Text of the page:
|Commentary: Church calls for sweeping prayer revival|
Whittier (Calif.) Evangelical United Methodist Church is
inviting United Methodists to unite in prayer on Sept. 23, the 150th
anniversary of the Fulton Street Prayer Revival that sparked a revival
in churches across the United States.
A UMNS photo by Ronny Perry.
A UMNS Commentary
By the Rev. Dwight Sullivan*
Sept. 4, 2007
Sept. 23 marks the 150th anniversary of the Fulton Street Prayer Revival, an amazing religious event in U.S. history.
The Rev. Dwight Sullivan
This massive wave of prayer swept across the nation — changing lives for Jesus Christ and reviving entire denominations.
Almost 150 years later, might this be the time for another mighty movement erupting from prayer?
Jeremiah C. Lamphier, a layman, started the revolution because he was
helping his declining church near Wall Street in New York City. Posting
flyers announcing a noon prayer meeting, he prayed alone in an empty
room for the first half hour.
Finally someone joined him. Before the hour was over, six had
attended. It was an ordinary prayer meeting, fervent but unspectacular.
Meeting the next week, 20 attended. When 40 appeared the following week,
they decided to go daily.
On Oct. 14, 1857, Wall Street experienced the Panic of 1857, one of
the worst financial crises in American history. By the month’s end,
another 100 people were participating in the daily prayer meeting.
Newspaper accounts of a November spiritual revival in Ontario,
Canada, spurred prayer meetings throughout America. In New York City,
the prayer movement spread so that by March 1858, newspapers reported
that 10,000 businessmen were meeting regularly to pray. Every available
room in churches was packed at noon for prayer and at evening for
services. The happening gained front-page headlines in New York
The fervency for prayer swept into Philadelphia and up into Boston
and the Northeast. Like a wave, the movement splashed into Chicago and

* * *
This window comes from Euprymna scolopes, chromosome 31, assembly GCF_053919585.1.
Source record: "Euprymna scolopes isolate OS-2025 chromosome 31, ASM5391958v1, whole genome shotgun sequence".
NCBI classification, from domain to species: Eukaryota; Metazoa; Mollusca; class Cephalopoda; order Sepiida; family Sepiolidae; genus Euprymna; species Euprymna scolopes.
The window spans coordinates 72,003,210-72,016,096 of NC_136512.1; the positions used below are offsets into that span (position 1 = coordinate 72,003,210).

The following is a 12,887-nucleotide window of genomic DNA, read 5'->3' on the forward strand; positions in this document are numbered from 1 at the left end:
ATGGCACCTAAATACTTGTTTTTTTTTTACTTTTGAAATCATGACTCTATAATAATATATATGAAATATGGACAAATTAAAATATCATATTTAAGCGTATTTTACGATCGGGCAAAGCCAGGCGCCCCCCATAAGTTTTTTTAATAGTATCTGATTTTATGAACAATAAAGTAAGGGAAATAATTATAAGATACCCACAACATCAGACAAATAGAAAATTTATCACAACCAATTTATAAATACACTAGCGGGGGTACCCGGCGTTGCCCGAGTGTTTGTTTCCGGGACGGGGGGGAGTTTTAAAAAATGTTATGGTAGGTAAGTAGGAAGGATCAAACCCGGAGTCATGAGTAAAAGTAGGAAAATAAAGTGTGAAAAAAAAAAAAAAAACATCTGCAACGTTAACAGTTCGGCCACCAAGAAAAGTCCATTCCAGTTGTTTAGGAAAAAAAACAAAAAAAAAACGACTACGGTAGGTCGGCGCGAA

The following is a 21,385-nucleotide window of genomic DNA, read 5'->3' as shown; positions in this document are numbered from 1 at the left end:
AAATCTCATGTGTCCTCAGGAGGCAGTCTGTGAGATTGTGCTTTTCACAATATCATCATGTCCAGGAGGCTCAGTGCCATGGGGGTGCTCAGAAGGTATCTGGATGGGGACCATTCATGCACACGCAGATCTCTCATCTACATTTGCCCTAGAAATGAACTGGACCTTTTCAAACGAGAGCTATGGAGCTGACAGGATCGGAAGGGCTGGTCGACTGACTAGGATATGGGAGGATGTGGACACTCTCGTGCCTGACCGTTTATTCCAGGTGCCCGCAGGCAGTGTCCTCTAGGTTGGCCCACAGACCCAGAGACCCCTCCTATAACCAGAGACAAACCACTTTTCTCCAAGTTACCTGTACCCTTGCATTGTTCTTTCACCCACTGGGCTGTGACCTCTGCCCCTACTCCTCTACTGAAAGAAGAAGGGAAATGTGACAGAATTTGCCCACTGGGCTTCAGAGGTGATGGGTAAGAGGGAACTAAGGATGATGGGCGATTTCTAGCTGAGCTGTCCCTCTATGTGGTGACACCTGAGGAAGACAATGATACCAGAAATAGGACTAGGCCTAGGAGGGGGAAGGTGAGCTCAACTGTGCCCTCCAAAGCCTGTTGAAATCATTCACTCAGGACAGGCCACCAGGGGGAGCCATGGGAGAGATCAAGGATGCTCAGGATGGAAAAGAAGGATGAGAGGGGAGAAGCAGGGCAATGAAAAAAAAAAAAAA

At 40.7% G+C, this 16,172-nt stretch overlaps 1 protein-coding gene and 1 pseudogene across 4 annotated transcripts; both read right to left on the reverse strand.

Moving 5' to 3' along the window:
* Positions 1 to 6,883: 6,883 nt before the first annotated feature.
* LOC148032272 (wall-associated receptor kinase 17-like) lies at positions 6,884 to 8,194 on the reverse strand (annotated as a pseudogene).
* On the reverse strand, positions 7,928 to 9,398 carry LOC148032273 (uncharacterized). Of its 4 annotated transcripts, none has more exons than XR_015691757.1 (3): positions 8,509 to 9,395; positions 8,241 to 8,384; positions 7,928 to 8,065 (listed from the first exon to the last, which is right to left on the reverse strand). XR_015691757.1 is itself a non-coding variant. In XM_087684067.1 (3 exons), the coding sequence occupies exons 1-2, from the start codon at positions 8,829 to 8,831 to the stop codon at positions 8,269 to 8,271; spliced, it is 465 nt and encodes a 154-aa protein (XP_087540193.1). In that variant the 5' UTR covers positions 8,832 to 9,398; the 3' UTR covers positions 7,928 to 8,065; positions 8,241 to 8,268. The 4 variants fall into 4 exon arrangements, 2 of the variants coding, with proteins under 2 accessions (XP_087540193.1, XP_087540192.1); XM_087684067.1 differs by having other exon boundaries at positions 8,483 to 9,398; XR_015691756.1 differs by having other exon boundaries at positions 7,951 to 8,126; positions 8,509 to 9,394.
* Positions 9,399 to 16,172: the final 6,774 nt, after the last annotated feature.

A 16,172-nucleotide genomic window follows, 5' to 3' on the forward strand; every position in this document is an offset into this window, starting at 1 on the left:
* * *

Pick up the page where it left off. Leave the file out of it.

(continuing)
the Midwest. Though it started in the North, the spirit of prayer
rippled into the South. Thousands came to Christ. Churches gained
Amazingly, it began by a layperson leading a small, obscure prayer
group. It swelled into a tidal wave of prayer washing the nation,
changing lives and reviving declining churches. It sounds like a plot in
some cheesy Christian film, but it really happened!
Power of prayer
Many citizens believe the United States is going in the wrong
direction. We are pelted with stories of business corruption,
overcrowded prisons, sexual wrongdoings, broken families, drug use and
The power of the 1857 revival came from prayer. Its spark was ignited
by fervent laity. Its strength came from people from many churches and
backgrounds praying with one another.
"Amazingly, it began by a layperson leading
a small, obscure prayer group. It swelled into a tidal wave of prayer
washing the nation, changing lives and reviving declining churches."
Isn’t this something that "ordinary" people can do today? It doesn’t
take much money to pray. You can convene prayer in your church. Anyone
can invite others. You don’t have to be a bishop or have a Ph.D. to pray
In late May 2007, pastors in Whittier, Calif., issued a call to
convene for "A Holy Hour of Community Prayer." A dozen pastors and laity
from different denominations gathered at 9 a.m. to pray for God to move
churches to work together for Jesus’ work locally.
Held at the Whittier Evangelical United Methodist Church, the meeting
was permeated with music, sharing and prayer. A high point occurred
when one pastor read Psalm 22 with tears and conviction because he could
identify with its pain and hope.
After the spirited, moving and bonding time together, we decided to
have another community prayer on Sept. 25, around the 150th anniversary
of the Fulton Street Prayer Revival. In a non-sectarian spirit, a local
Baptist Church will host this time of prayer for God’s revival of the
United States, beginning with us.
Will you pray with us?
What if churches all over this land were to convene with other
churches to pray for God’s conviction and grace through Jesus Christ in
"What would happen if churches laid aside
denominational differences to unite in prayer for each other and our
nation? The Fulton Street Prayer Revival gives us a glimpse!"
We of Whittier Evangelical United Methodist Church challenge United
Methodist churches across the United States to call prayer meetings
around Sept. 23. With more than 35,000 churches in The United Methodist
Church, if only 10 percent respond, there would be more than 3,500
churches praying in concert for "God’s Revival!"
Unfortunately, too many communities have weak or nonexistent
ministerial fellowship organizations. Too often our churches are
isolated, acting like an island unto themselves.
What would happen if churches laid aside denominational differences
to unite in prayer for each other and our nation? The Fulton Street
Prayer Revival gives us a glimpse!
From our church to your church, will you pray with us? From our
community to yours, will you take the challenge to pray for your
community and our nation this Sept. 23, the 150th anniversary of the
Fulton Street Prayer Revival?
*Sullivan is pastor of Whittier (Ca.) Evangelical United Methodist Church.
News media contact: Kathy L. Gilbert, Nashville, Tenn., (615) 742-5470 or firstname.lastname@example.org.
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